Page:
1. Only keep things in your life if they “spark joy” in you.

2. When you get rid of belongings, thank them for the place they have had in your life and the things they have taught you. Sometimes an item’s purpose is to teach you what you don’t like.

3. A gift’s purpose is to show the gratitude and love of the giver. Once the gift has been given, it’s purpose has been filled. 

4. If you are keeping something purely for sentimental reasons, consider taking a picture of the item instead. 

I am now immersed in a deep process of tidying up. And here is where I have created a method that Marie Kondo may possibly hate: the guilt box. It’s label literally says “Stuff I Feel Guilty Getting Rid Of.” Everything in that box are things I am keeping not because I love them, or because I find them to be useful, or because they have great sentimental value, but simply because I feel guilty getting rid of them.

What’s the point, you say? Well, the point is that everything outside of that 2x3x1 box in my life brings me joy. I’m allowing myself that much baggage, that much guilt, that much “but what if I need thing X?” or “but so-and-so really loved thing Y.”  In allowing just a little bit, I can quell any anxiety, guilt, or fear I have about getting rid of other belongings; if I can fit it in the guilt box, I can keep it. And, I’m hoping that by being brutally honest about the reason I’m keeping things, I can become more discerning about what I keep and what I discard.

What I have found through this is that I have a true love for many of the things I have in my life that were given to me, like my grandma’s beautiful quilts, much of my mom’s jewelry, and some absolutely beautiful dresses and cardigans that I was given by my in-laws. I hadn’t noticed how much I appreciated those things before because I hadn’t had the physical and emotional space to savor their beautiful history and fine craftsmanship. Now that I am starting to identify the types of things that bring me joy in life, I am hoping to truly savor my home, and to discerningly bring only things into my space that truly enchant me.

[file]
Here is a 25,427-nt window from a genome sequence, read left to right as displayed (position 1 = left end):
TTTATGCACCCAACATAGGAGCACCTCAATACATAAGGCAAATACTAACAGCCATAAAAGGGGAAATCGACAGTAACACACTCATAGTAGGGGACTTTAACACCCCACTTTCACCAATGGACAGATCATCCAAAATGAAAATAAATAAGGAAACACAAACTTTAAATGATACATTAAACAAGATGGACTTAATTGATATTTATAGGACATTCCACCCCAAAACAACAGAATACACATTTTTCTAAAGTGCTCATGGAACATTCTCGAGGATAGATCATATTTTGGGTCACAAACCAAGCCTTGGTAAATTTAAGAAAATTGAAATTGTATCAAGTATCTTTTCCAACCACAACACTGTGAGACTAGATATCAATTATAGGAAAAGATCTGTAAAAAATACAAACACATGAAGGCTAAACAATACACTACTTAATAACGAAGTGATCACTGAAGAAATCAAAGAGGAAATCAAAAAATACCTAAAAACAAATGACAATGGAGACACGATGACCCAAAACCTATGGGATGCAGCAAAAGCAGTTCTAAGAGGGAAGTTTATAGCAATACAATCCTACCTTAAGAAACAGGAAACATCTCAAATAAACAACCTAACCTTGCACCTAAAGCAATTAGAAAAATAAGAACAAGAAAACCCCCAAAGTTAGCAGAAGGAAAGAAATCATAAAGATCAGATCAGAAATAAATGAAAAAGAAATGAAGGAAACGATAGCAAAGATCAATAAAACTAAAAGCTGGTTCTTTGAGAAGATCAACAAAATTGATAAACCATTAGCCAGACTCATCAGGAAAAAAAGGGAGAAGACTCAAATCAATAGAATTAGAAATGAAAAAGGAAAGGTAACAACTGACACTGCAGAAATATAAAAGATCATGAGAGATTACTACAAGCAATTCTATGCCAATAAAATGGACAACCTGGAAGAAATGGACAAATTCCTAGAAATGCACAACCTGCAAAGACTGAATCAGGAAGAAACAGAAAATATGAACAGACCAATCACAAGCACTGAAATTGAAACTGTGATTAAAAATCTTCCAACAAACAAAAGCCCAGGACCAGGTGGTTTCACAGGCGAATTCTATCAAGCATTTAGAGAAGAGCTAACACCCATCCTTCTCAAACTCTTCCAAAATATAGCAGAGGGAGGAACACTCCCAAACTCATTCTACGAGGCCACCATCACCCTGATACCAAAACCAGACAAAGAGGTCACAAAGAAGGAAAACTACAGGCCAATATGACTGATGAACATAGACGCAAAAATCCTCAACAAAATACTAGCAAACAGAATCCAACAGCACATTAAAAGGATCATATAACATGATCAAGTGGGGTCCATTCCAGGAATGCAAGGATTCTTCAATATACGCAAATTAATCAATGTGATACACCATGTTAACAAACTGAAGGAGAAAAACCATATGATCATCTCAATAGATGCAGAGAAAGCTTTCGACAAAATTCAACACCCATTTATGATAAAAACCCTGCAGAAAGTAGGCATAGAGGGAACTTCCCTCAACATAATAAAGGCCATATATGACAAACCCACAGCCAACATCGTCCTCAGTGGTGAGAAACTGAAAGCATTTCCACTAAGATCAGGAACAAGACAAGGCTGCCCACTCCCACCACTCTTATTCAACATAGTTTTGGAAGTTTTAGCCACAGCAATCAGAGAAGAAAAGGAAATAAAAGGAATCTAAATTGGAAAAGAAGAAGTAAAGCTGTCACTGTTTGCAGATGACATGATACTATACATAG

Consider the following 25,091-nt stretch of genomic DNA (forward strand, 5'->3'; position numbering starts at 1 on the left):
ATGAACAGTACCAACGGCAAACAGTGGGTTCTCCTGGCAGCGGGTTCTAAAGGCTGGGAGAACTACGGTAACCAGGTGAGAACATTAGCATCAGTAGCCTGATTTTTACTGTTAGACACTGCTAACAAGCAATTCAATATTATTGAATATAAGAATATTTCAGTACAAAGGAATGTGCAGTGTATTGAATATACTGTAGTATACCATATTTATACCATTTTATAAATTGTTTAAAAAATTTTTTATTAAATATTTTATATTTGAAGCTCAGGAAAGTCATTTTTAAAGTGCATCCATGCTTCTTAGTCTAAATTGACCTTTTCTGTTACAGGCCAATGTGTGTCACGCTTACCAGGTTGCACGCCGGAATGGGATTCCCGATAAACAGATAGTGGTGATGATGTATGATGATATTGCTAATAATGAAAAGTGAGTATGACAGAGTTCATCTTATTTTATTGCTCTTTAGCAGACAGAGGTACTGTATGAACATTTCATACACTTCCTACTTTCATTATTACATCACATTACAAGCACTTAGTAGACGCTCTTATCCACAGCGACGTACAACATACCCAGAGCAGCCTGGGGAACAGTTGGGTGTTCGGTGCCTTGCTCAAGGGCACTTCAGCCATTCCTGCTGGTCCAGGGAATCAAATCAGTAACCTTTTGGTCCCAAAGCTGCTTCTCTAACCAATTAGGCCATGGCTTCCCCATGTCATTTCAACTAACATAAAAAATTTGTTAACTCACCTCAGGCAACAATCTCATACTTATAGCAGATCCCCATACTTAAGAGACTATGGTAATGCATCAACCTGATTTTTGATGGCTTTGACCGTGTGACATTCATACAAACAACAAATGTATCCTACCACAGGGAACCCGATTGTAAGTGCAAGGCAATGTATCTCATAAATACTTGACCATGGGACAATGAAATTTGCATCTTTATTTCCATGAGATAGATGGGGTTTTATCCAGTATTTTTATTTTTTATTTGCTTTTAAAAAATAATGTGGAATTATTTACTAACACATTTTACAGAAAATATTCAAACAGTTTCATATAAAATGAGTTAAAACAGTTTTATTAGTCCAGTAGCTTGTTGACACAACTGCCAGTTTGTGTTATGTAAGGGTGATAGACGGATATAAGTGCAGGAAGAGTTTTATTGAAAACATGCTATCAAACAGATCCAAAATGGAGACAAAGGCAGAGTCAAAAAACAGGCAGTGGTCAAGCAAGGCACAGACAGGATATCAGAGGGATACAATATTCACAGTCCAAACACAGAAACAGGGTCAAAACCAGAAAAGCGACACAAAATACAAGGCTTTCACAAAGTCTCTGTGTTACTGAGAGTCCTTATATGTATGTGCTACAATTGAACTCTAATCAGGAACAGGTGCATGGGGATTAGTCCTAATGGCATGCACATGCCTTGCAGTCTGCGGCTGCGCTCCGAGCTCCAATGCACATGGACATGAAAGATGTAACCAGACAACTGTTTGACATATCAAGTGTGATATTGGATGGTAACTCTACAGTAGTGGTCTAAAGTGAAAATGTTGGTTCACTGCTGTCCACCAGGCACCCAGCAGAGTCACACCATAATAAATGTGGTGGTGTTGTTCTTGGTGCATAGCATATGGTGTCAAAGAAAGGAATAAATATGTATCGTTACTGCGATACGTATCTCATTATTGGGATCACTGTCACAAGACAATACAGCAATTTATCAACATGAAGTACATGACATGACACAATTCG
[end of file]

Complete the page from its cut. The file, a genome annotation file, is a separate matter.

DIY disaster

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Some people just have to flick their fingers and a new cupboard is ready. Not just ready, but beautifully crafted with swirls and delicate patterns. Some can put designer things together in a way that makes others gasp when they visit their stylish homes. Some make artful cupcakes that provokes guilt when you take a sugary bite. You have the handyman with his hammer, ready to hit a nail anywhere and anytime. Or the carpenter who avoids a heart like I would get if I tried to figure out how that carpet will fit nicely into the corner. The perfect fathers, mothers or brothers who can create something beautiful in no time.

If you wonder, I am no DIY superwoman. When I touch something, no amazing patterns manifest themselves on the surface I try to transform. If anything, what happens is that some color blotches suddenly appear on the smooth, newly painted surface. I have no patience, too shaky hands and a picture in my head of how I want it to be, with terrible aptitude for getting it out there. It`s lost in translation, so to say.

Today I tried to paint the wall in my bedroom. Why?

FullSizeRender 2 Because some months ago, I hung a blue cupboard  up. First I thought looked quite good when I painted it and put on laces and wall stickers. When it came up, I realized once again that my genial ideas should stay in my head unless I want to bring suffering to the world. I actually had to throw it away. I hope the garbage employees forgive me when their senses are insulted by the glaring colors and the too-sweet “always kiss me goodnight” pasted on it.

Back to the painting. When I took down the cupboard that just didn`t fit in the corner I had devoted to it, I didn`t take the time to hold it properly. Before I knew it some nail (that I should have removed) had scratched my purple wall and left visible wounds. For weeks I have felt irritated and lethargic because I am thinking about selling the apartment and know I can`t do that when my wall looks like a war-zone. But yesterday a friend invited himself over even if I said it was no use, as I didn`t think I would have the time, energy or DIY-abilities to succeed. He told me to stop whining, and arrived with a roll for the paint and paper to cover the floor (as I probably wouldn`t made the effort myself and probably would have peppered my new floor with purple splotches).